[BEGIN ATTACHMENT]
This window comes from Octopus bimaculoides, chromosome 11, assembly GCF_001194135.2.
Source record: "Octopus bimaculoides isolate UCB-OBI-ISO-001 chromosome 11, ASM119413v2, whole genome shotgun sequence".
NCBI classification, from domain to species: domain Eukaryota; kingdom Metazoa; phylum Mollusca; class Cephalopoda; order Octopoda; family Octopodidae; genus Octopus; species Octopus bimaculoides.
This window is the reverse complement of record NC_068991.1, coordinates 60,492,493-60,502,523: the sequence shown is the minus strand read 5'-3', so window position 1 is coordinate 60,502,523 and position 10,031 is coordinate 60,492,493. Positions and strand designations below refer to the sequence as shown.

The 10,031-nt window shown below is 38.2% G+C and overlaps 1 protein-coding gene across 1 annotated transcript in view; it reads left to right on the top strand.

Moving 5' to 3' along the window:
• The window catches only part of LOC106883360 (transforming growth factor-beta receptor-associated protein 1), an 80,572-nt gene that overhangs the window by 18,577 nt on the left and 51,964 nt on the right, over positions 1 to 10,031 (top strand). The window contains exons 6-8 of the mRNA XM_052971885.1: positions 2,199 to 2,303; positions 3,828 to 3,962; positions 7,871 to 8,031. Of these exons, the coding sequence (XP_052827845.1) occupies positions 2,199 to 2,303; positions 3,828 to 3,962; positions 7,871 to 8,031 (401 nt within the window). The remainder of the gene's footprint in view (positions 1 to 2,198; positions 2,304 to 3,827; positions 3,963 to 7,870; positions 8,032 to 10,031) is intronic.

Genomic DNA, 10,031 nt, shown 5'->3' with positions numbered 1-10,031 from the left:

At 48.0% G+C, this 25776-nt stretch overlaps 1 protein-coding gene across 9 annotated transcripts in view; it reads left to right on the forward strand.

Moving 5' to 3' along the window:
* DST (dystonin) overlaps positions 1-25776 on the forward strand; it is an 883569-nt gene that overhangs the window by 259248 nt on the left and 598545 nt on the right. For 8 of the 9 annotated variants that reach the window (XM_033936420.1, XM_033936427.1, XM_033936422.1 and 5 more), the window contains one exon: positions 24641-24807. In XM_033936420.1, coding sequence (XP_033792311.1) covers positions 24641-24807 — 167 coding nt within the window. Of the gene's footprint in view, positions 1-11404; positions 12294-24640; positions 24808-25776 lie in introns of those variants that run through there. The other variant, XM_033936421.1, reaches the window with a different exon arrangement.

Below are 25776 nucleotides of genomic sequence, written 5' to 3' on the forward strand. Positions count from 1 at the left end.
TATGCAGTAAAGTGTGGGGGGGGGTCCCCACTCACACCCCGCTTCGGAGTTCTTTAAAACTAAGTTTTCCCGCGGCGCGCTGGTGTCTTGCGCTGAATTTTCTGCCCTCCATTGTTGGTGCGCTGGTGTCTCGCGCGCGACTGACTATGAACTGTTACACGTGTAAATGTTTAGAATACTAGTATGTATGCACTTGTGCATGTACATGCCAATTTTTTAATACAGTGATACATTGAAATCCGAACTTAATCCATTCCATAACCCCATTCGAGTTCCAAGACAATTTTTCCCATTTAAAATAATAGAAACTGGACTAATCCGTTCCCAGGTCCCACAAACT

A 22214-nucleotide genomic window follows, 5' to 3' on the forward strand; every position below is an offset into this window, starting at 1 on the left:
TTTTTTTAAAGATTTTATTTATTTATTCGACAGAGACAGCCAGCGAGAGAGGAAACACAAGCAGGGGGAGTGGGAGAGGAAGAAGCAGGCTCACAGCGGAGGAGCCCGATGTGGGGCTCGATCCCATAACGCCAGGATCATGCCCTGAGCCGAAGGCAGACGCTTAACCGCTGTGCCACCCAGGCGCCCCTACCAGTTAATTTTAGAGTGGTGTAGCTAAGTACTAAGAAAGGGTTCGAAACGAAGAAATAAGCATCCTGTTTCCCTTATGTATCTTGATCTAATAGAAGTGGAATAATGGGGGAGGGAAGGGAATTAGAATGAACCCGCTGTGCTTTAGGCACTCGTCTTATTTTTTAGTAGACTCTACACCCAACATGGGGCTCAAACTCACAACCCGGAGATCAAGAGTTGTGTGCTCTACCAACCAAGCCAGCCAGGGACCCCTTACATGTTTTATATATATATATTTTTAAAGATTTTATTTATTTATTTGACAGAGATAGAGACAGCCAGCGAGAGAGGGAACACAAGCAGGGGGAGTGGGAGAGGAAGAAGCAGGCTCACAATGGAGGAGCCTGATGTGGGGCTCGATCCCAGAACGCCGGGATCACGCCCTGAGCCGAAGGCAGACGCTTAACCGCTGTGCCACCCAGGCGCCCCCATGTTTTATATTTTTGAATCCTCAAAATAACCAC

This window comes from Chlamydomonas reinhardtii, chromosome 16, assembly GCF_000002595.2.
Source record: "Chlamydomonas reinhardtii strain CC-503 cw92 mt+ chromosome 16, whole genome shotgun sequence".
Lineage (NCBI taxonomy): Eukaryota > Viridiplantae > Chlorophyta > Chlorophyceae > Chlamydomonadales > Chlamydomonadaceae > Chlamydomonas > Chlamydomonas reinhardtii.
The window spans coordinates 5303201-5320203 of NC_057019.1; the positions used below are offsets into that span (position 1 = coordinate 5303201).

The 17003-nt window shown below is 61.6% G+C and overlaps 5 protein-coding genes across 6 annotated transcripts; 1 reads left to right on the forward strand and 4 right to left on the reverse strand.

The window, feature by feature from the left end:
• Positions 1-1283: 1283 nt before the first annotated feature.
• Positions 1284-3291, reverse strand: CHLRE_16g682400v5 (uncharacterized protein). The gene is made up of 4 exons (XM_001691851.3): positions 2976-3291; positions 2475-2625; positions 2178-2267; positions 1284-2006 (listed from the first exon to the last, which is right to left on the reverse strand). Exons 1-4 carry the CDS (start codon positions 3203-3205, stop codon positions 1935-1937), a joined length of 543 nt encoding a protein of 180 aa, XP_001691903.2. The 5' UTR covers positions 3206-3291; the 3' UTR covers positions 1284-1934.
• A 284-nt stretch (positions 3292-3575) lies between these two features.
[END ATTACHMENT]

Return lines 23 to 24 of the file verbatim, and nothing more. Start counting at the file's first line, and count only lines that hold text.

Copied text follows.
• Positions 1284-3291, reverse strand: CHLRE_16g682400v5 (uncharacterized protein). The gene is made up of 4 exons (XM_001691851.3): positions 2976-3291; positions 2475-2625; positions 2178-2267; positions 1284-2006 (listed from the first exon to the last, which is right to left on the reverse strand). Exons 1-4 carry the CDS (start codon positions 3203-3205, stop codon positions 1935-1937), a joined length of 543 nt encoding a protein of 180 aa, XP_001691903.2. The 5' UTR covers positions 3206-3291; the 3' UTR covers positions 1284-1934.
• A 284-nt stretch (positions 3292-3575) lies between these two features.